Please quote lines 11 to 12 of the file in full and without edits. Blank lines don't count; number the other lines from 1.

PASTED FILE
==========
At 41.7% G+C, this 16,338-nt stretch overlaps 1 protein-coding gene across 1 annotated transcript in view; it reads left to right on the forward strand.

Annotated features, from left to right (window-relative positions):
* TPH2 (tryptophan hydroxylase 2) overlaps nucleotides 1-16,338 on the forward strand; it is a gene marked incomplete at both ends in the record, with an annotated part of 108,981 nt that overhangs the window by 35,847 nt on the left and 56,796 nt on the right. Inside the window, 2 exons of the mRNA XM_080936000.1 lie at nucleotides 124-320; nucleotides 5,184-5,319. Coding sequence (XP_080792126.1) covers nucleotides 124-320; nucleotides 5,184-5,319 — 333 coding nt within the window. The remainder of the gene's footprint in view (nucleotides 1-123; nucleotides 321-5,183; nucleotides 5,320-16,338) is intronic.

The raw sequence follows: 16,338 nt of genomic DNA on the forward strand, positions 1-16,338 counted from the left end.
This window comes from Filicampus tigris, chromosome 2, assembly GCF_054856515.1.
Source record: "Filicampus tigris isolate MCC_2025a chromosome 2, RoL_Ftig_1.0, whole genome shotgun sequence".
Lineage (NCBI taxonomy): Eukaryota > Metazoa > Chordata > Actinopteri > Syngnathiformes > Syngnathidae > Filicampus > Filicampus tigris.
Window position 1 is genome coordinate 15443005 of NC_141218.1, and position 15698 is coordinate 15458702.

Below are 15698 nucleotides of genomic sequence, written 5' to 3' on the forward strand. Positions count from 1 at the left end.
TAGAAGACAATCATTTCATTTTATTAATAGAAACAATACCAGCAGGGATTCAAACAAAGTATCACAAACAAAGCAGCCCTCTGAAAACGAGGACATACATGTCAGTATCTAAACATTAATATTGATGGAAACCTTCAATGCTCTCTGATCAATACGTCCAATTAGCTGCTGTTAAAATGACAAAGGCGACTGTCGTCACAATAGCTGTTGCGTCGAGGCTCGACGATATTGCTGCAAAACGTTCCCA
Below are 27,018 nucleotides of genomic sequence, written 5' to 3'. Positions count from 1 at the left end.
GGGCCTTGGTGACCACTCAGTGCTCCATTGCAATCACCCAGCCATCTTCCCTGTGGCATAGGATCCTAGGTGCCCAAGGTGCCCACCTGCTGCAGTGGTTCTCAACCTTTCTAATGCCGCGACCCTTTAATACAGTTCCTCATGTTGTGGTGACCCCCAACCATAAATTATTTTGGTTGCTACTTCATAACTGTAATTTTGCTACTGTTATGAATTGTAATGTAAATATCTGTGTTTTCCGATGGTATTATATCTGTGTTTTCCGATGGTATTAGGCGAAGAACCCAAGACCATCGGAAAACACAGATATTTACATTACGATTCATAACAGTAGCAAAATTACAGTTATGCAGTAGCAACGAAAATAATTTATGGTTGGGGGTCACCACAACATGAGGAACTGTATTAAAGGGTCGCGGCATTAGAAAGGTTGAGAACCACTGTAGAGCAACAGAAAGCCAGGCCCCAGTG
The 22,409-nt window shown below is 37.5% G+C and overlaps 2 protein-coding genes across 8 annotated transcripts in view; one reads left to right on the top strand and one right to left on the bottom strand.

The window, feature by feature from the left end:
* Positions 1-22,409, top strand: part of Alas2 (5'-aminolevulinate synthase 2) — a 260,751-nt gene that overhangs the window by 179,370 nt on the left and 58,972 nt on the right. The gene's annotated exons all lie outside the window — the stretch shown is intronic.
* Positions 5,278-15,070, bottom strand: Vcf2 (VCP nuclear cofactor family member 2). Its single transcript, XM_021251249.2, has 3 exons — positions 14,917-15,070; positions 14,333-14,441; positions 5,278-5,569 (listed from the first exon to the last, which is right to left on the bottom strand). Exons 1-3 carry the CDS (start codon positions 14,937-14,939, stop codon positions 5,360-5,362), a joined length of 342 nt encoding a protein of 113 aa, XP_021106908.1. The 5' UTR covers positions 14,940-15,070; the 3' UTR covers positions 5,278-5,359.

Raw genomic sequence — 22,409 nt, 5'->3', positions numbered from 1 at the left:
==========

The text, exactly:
Below are 27,018 nucleotides of genomic sequence, written 5' to 3'. Positions count from 1 at the left end.
GGGCCTTGGTGACCACTCAGTGCTCCATTGCAATCACCCAGCCATCTTCCCTGTGGCATAGGATCCTAGGTGCCCAAGGTGCCCACCTGCTGCAGTGGTTCTCAACCTTTCTAATGCCGCGACCCTTTAATACAGTTCCTCATGTTGTGGTGACCCCCAACCATAAATTATTTTGGTTGCTACTTCATAACTGTAATTTTGCTACTGTTATGAATTGTAATGTAAATATCTGTGTTTTCCGATGGTATTATATCTGTGTTTTCCGATGGTATTAGGCGAAGAACCCAAGACCATCGGAAAACACAGATATTTACATTACGATTCATAACAGTAGCAAAATTACAGTTATGCAGTAGCAACGAAAATAATTTATGGTTGGGGGTCACCACAACATGAGGAACTGTATTAAAGGGTCGCGGCATTAGAAAGGTTGAGAACCACTGTAGAGCAACAGAAAGCCAGGCCCCAGTG